Hey there, time traveller!
This article was published 20/6/2012 (1436 days ago), so information in it may no longer be current.
A career Manitoba criminal has been given a rare dangerous offender designation – and the indefinite prison term that comes with it.
Clifford Osborne, 32, hung his head Wednesday after learning he was getting the most serious sanction available under the Criminal Code. There is no expiry to his sentence, and it’s possible Osborne will spend the rest of his days behind bars.
"The criminal record of Mr. Osborne is atrocious," said Queen’s Bench Justice Robert Dewar. Osborne’s convictions include numerous assaults, weapon offences, sex-related crimes and failing to abide by a slew of court orders. He has attacked various people on the streets and while being held in custody, often resulting in serious injuries.
"For the past 14 years, he has spent most of his time incarcerated," said Dewar.
His latest crime, which triggered the Crown application, was a March 2009 attack on a 25-year-old woman. She found Osborne passed out inside her home following a party and ordered him to leave. Osborne responded by violently attacking her. She suffered extensive cuts and bruising throughout her body.
Two parole officers testified at Osborne’s sentencing hearing about the serious risk he continues to pose to the public. Dewar said Wednesday it’s clear that extensive change is required if Osborne is ever going to be released.
"His record, inclusive of the predicate offence, clearly shows a pattern of repetitive behaviour by Mr. Osborne showing a failure to restrain his behaviour," said Dewar. "An objective assessment of this pattern with little tangible evidence that Mr. Osborne has changed, prompts a conclusion that there is a real likelihood of his causing injury to other persons, or inflicting severe psychological damage on other persons, through failure in the future to restrain his behaviour."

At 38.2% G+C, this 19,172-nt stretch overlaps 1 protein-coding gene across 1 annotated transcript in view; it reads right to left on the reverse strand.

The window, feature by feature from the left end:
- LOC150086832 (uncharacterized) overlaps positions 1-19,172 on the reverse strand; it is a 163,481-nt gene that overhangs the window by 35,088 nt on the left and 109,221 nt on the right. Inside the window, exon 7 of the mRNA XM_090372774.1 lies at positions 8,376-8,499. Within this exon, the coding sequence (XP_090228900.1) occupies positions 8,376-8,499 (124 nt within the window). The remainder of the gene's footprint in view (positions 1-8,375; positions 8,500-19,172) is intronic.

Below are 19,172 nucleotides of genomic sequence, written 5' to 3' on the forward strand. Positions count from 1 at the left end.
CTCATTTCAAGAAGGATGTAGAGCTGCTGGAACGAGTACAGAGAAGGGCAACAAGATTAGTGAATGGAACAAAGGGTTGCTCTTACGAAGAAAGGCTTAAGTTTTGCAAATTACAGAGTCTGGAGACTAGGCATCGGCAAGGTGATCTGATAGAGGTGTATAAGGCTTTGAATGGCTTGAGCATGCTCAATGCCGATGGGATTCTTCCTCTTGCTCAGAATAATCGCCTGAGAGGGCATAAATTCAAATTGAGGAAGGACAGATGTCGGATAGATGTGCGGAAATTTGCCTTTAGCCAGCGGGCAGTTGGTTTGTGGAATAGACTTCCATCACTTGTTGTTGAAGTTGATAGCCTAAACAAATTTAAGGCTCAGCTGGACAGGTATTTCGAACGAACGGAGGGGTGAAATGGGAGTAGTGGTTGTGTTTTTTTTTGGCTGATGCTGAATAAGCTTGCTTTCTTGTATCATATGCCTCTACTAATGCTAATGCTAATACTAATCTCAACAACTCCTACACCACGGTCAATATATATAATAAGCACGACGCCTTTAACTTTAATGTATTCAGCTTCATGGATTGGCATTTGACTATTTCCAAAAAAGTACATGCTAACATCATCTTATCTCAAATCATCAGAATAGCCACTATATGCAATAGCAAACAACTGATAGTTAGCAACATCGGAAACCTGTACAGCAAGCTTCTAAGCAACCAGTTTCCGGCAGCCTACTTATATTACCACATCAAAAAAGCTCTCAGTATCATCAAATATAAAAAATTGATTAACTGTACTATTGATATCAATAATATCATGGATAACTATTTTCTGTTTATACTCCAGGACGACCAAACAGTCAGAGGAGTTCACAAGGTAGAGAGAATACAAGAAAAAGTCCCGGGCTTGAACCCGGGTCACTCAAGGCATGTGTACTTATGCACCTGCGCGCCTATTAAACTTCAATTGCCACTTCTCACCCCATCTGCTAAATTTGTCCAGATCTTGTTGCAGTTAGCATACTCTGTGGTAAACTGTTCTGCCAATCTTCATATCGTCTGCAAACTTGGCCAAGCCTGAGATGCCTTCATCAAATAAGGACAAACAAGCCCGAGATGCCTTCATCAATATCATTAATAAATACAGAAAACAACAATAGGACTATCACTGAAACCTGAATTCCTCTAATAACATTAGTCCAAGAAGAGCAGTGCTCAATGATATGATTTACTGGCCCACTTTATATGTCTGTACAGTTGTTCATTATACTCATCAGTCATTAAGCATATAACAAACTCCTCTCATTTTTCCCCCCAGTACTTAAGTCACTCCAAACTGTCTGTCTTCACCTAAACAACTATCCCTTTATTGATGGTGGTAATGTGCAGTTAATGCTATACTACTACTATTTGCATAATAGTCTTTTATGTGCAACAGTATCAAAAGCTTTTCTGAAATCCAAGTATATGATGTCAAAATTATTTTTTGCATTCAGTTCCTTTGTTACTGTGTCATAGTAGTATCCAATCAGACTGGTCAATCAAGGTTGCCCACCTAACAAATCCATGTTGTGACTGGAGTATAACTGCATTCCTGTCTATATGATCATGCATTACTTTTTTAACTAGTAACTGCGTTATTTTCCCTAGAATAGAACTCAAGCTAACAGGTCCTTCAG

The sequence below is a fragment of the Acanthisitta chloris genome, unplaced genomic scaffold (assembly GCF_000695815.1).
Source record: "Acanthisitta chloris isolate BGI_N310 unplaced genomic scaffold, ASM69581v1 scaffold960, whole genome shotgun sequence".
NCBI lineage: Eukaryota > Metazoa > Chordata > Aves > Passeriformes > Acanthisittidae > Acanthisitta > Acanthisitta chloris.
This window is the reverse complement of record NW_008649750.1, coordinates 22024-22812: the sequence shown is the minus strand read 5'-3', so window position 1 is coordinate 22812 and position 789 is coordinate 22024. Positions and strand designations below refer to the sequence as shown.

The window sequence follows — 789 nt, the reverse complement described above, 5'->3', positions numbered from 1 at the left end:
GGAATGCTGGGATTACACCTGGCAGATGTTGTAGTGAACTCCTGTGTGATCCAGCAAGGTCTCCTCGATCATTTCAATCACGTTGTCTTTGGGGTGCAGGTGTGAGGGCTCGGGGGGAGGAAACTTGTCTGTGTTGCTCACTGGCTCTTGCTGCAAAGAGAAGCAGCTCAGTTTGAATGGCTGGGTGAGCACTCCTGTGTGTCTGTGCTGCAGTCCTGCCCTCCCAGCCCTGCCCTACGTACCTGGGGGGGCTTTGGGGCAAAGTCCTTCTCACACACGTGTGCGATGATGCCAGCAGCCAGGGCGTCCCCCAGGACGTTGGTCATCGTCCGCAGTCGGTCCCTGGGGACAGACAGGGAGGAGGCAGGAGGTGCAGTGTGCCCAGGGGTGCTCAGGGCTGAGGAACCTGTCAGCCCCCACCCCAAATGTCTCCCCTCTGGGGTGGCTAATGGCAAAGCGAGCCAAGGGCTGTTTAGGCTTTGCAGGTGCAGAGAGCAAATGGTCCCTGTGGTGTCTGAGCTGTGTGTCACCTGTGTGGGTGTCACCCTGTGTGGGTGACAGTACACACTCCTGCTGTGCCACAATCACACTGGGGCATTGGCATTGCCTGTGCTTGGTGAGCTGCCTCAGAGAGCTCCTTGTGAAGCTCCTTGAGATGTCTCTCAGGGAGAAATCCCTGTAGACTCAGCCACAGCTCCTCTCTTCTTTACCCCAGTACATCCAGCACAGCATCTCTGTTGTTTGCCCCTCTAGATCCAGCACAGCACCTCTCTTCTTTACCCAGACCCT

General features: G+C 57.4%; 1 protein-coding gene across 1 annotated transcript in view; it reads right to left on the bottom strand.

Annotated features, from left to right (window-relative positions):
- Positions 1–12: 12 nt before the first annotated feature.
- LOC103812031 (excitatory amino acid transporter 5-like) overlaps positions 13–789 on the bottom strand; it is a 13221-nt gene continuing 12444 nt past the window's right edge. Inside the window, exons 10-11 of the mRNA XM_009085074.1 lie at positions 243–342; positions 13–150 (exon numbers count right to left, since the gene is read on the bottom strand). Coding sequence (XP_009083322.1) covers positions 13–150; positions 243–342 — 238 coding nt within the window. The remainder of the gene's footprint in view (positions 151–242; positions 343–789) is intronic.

Osborne was raised in a tragic environment, court was told. His father was physically abusive to the entire family and drug and alcohol use was rampant. He bounced around various foster homes as a child and was sexually abused in one placement.
Defence lawyer Darren Sawchuk had argued that Osborne’s background didn’t fit the tough criteria needed to sustain the dangerous offender label. He said Osborne should be given a fixed sentence of three years along with strict supervisory conditions to follow.
But Dewar said Osborne’s previous disregard for court-ordered assistance gives him little hope of success.
"A review of his record indicates that probation conditions have meant little to him in the past. Not only has he not respected them, but he has committed serious offences when he was under them," said Dewar. "Furthermore, Mr. Osborne’s record in custody does not instill confidence that he has a willingness or capacity to improve."